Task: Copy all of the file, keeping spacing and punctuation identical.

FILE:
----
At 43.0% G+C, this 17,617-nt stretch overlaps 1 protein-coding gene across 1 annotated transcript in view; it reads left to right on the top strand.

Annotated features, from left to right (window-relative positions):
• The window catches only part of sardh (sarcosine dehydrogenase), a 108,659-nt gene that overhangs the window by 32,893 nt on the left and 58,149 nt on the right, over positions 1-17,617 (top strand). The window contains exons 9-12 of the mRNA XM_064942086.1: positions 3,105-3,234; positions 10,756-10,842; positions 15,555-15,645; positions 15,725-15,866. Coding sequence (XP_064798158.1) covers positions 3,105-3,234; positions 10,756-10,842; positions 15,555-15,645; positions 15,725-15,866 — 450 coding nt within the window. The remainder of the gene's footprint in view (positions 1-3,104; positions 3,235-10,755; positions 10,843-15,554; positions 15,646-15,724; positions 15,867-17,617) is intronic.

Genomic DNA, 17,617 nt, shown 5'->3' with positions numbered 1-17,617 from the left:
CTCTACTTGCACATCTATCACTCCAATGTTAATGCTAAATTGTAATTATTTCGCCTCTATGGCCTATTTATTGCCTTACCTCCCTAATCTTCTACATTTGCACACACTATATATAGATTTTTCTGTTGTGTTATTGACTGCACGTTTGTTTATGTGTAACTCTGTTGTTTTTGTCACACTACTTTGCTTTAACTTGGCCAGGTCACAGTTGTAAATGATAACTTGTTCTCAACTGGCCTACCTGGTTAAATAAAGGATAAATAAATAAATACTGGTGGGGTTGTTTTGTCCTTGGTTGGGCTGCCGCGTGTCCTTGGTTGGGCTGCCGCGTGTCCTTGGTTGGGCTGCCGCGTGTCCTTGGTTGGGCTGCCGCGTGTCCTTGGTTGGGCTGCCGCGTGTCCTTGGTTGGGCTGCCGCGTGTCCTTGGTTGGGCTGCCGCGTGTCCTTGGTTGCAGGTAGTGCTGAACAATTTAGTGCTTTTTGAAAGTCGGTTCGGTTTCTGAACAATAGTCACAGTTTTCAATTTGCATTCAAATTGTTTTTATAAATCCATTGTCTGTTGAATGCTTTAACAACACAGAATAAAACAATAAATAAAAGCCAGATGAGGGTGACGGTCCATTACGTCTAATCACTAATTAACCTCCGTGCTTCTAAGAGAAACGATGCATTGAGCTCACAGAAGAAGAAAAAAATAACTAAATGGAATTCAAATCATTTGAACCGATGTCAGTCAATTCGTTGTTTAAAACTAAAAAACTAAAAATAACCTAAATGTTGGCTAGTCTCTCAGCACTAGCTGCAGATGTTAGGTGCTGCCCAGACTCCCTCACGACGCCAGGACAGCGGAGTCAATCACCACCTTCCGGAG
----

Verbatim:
At 43.0% G+C, this 17,617-nt stretch overlaps 1 protein-coding gene across 1 annotated transcript in view; it reads left to right on the top strand.

Annotated features, from left to right (window-relative positions):
• The window catches only part of sardh (sarcosine dehydrogenase), a 108,659-nt gene that overhangs the window by 32,893 nt on the left and 58,149 nt on the right, over positions 1-17,617 (top strand). The window contains exons 9-12 of the mRNA XM_064942086.1: positions 3,105-3,234; positions 10,756-10,842; positions 15,555-15,645; positions 15,725-15,866. Coding sequence (XP_064798158.1) covers positions 3,105-3,234; positions 10,756-10,842; positions 15,555-15,645; positions 15,725-15,866 — 450 coding nt within the window. The remainder of the gene's footprint in view (positions 1-3,104; positions 3,235-10,755; positions 10,843-15,554; positions 15,646-15,724; positions 15,867-17,617) is intronic.

Genomic DNA, 17,617 nt, shown 5'->3' with positions numbered 1-17,617 from the left:
CTCTACTTGCACATCTATCACTCCAATGTTAATGCTAAATTGTAATTATTTCGCCTCTATGGCCTATTTATTGCCTTACCTCCCTAATCTTCTACATTTGCACACACTATATATAGATTTTTCTGTTGTGTTATTGACTGCACGTTTGTTTATGTGTAACTCTGTTGTTTTTGTCACACTACTTTGCTTTAACTTGGCCAGGTCACAGTTGTAAATGATAACTTGTTCTCAACTGGCCTACCTGGTTAAATAAAGGATAAATAAATAAATACTGGTGGGGTTGTTTTGTCCTTGGTTGGGCTGCCGCGTGTCCTTGGTTGGGCTGCCGCGTGTCCTTGGTTGGGCTGCCGCGTGTCCTTGGTTGGGCTGCCGCGTGTCCTTGGTTGGGCTGCCGCGTGTCCTTGGTTGGGCTGCCGCGTGTCCTTGGTTGGGCTGCCGCGTGTCCTTGGTTGCAGGTAGTGCTGAACAATTTAGTGCTTTTTGAAAGTCGGTTCGGTTTCTGAACAATAGTCACAGTTTTCAATTTGCATTCAAATTGTTTTTATAAATCCATTGTCTGTTGAATGCTTTAACAACACAGAATAAAACAATAAATAAAAGCCAGATGAGGGTGACGGTCCATTACGTCTAATCACTAATTAACCTCCGTGCTTCTAAGAGAAACGATGCATTGAGCTCACAGAAGAAGAAAAAAATAACTAAATGGAATTCAAATCATTTGAACCGATGTCAGTCAATTCGTTGTTTAAAACTAAAAAACTAAAAATAACCTAAATGTTGGCTAGTCTCTCAGCACTAGCTGCAGATGTTAGGTGCTGCCCAGACTCCCTCACGACGCCAGGACAGCGGAGTCAATCACCACCTTCCGGAG